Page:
on 25 September 2010
This is not a bad book; it is not the detailed history of the battle of Meiktila that I had anticipated, but it is not a bad book. What you get is a brief, competently written, operational level account of the entire 1944-45 campaign in Burma from the crossing of the Chindwin to the battle of the Sittang, centring on, but not limited to, the decisive battle of Meiktila. The author does not waste much time discussing issues at the strategic level. Why the British decided to fight the Japanese in Burma is not that apparent. Neither is it the detailed tactical history that I had hoped for; there is little discussion of the organization, tactics, weapons and equipment of either side. There are very few mentions of anybody below the rank of Brigadier. Those with a narrower interest in the battle for Meiktila itself may be best advised to acquire Edward Young's 'Meiktila 1945 The Battle To Liberate Burma', which is one of the best of the Osprey books, and naturally includes superior maps and a slightly more interesting selection of photographs than this book. The maps in this volume are quite disappointing, placed, as they are, at the front of the volume. The author also has an annoying habit of spelling important place names such as Pyawbwe, Thazi and Mahlaing incorrectly.
The author has included, as Appendices I and II, orders of battle of 4 and 33 Corps. This is a laudable effort. Unfortunately it is marred by far too many errors. For example; 19 Indian Division, a major participant in this campaign, is not included at all, while 23 Indian Division, which never fought in the campaign, is present in the OB. The most obvious errors are things like Anti Tank Companies (Mixed) for Animal Transport Companies (Mule) and Lines of Communication Reconnaissance Companies for Line of Communication Recovery Companies. These are misunderstandings, presumably based on the author's unfamiliarity with the subject matter. Other errors are just plain sloppy; the Royal Deccan Horse is missing from its brigade, 4/1 Gurkha Regiment, 13/13 Frontier Force Rifles, Tehri Gerhwel, 4 Frontier Force Rifles, 7 Baluchistan, etc. It is difficult to imagine how such errors occurred.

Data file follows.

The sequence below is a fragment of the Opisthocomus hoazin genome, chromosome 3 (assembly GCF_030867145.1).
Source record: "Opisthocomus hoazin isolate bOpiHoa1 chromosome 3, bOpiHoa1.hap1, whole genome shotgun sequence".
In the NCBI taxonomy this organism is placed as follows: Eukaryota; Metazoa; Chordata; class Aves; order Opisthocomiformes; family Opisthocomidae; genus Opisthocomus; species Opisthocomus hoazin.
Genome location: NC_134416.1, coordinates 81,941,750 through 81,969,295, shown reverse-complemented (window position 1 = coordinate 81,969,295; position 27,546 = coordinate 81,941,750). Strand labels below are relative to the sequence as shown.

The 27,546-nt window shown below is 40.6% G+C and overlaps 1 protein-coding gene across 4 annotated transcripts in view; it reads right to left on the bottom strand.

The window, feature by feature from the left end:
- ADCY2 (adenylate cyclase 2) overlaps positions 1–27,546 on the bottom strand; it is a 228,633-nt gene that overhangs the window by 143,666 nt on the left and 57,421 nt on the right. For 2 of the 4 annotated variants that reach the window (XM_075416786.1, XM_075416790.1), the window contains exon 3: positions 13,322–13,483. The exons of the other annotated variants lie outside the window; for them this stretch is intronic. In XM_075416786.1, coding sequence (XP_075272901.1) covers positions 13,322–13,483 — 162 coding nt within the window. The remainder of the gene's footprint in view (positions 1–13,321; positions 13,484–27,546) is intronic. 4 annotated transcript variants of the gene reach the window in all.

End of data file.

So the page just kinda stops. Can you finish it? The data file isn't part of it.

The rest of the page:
There is little here that is new, very little is footnoted, there is no bibliography, and the work seems to be based on quite a narrow selection of mainly secondary sources. This book will give the reader a brief and largely accurate account of the relevant operations, but is certainly not the work that such an important battle, let alone campaign, deserves.
on 1 September 2010
I've just finished this excellent account of a little-known but crucial part of the Burma campaign in World War 2. This author really knows his subject - the narrative is packed with facts and figures - but he also makes it a 'gripping read'. One of the book's many stengths is the way Mr Pearson explains the vital role of logistics, without which this great victory could not have been achieved. Field Marshal Slim has never received the recognition he deserves as a great commander, but Michael Pearson's book definitely helps to put that right!